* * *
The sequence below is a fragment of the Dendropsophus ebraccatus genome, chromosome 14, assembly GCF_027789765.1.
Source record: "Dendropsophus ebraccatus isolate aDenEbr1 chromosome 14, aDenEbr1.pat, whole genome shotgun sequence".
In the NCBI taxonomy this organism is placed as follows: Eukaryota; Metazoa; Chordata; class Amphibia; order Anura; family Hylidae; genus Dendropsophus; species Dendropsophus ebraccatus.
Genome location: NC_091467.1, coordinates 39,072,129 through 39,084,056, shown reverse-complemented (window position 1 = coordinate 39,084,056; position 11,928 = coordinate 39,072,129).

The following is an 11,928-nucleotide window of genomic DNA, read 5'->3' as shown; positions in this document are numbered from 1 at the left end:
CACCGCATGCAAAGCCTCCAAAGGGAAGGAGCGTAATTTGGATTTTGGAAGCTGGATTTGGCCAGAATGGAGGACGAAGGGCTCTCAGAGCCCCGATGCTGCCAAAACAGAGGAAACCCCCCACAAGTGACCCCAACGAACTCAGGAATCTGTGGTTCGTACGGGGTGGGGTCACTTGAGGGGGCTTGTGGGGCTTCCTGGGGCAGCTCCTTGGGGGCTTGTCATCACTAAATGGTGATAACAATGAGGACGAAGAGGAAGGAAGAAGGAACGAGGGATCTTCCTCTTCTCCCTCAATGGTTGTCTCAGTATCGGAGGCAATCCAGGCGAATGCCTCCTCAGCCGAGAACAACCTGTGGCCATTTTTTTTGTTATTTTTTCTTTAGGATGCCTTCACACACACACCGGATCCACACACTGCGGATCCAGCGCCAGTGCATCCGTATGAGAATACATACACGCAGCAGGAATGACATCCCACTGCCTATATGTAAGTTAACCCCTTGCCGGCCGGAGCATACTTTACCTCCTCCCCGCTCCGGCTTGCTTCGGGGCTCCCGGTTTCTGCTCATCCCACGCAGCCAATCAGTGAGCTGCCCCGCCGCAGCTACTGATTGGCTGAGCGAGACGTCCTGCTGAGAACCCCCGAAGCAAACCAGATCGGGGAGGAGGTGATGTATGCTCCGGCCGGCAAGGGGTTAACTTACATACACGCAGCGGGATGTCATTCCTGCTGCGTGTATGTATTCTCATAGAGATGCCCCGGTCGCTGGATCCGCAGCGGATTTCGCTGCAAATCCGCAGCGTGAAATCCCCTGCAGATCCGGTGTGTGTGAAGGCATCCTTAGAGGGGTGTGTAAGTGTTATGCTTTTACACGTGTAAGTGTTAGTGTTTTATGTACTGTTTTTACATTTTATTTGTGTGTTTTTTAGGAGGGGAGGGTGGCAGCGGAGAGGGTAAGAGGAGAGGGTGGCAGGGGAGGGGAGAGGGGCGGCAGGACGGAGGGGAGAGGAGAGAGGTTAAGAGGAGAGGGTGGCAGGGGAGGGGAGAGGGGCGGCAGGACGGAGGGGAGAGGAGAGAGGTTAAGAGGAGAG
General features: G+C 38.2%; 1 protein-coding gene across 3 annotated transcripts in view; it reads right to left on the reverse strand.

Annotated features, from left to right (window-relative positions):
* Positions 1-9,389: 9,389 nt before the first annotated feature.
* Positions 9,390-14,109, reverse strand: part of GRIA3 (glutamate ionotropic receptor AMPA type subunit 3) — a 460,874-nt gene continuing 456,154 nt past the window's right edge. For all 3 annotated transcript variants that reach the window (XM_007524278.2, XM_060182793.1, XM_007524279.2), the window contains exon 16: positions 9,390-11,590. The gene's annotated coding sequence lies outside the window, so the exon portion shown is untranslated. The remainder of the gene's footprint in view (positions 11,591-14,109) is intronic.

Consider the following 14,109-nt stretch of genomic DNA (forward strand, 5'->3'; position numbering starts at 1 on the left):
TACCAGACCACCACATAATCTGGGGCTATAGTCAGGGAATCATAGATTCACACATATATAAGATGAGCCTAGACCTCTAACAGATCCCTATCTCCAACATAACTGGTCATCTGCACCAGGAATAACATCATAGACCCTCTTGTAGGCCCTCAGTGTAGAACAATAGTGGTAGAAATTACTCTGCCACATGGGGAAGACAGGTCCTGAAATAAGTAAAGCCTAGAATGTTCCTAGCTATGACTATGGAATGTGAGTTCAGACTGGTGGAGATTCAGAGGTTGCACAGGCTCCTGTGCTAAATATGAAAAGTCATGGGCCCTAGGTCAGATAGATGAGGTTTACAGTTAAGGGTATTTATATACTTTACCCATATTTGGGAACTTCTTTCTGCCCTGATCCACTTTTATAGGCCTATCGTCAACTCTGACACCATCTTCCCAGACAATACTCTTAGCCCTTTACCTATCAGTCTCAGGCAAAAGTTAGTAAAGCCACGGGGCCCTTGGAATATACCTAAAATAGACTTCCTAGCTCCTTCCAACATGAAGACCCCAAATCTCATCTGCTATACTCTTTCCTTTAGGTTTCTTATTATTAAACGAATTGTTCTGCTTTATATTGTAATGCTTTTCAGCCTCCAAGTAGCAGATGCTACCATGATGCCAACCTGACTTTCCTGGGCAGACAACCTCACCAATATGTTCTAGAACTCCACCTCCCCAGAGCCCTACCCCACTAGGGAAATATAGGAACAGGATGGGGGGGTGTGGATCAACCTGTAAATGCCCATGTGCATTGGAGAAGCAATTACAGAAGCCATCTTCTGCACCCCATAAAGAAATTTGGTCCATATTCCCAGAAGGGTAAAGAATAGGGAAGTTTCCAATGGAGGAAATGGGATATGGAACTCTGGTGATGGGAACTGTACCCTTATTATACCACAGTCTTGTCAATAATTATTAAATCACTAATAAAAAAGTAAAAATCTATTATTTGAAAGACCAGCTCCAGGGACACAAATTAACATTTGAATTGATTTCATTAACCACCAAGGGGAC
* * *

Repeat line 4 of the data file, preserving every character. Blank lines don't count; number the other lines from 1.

Genome location: NC_091467.1, coordinates 39,072,129 through 39,084,056, shown reverse-complemented (window position 1 = coordinate 39,084,056; position 11,928 = coordinate 39,072,129).